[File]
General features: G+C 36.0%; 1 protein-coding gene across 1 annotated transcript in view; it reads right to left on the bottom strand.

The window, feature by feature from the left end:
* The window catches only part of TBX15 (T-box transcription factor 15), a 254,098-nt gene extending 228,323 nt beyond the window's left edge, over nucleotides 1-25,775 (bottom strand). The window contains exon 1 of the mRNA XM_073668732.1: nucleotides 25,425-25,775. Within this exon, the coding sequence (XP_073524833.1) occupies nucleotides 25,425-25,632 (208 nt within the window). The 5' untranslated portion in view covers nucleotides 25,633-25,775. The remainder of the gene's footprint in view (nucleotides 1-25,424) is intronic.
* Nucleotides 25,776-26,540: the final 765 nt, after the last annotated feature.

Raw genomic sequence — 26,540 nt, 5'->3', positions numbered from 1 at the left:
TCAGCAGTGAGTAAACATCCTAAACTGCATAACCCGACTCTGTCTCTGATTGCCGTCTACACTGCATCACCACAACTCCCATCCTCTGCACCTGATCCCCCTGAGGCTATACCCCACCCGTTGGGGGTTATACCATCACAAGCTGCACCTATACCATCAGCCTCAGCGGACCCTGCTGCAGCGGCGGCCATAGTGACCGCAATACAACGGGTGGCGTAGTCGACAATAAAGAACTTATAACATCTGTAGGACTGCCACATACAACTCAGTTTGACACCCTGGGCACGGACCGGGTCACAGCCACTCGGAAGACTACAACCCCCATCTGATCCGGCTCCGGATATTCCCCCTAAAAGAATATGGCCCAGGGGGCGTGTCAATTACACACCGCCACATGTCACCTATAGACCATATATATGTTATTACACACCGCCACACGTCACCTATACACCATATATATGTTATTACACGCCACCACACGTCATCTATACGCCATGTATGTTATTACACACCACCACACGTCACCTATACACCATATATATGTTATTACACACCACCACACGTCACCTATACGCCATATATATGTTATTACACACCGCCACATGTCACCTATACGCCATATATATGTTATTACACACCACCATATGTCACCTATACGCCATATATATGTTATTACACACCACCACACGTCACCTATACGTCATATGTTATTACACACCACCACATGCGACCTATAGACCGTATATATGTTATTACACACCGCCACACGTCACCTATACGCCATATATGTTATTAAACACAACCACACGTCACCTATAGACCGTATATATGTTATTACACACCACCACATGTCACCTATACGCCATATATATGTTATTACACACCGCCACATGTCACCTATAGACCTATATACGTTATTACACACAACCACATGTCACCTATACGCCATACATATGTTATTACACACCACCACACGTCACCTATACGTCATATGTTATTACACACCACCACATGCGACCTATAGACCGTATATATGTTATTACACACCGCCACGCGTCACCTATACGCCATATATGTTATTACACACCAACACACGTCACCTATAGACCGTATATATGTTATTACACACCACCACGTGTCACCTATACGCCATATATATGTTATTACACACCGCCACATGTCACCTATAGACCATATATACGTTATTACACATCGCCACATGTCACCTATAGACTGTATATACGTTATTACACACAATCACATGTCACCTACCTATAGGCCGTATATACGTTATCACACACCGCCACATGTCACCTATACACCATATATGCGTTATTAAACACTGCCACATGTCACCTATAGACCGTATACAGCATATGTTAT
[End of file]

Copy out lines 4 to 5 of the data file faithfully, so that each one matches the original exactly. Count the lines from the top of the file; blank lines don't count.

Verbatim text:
* Nucleotides 25,776-26,540: the final 765 nt, after the last annotated feature.

Raw genomic sequence — 26,540 nt, 5'->3', positions numbered from 1 at the left: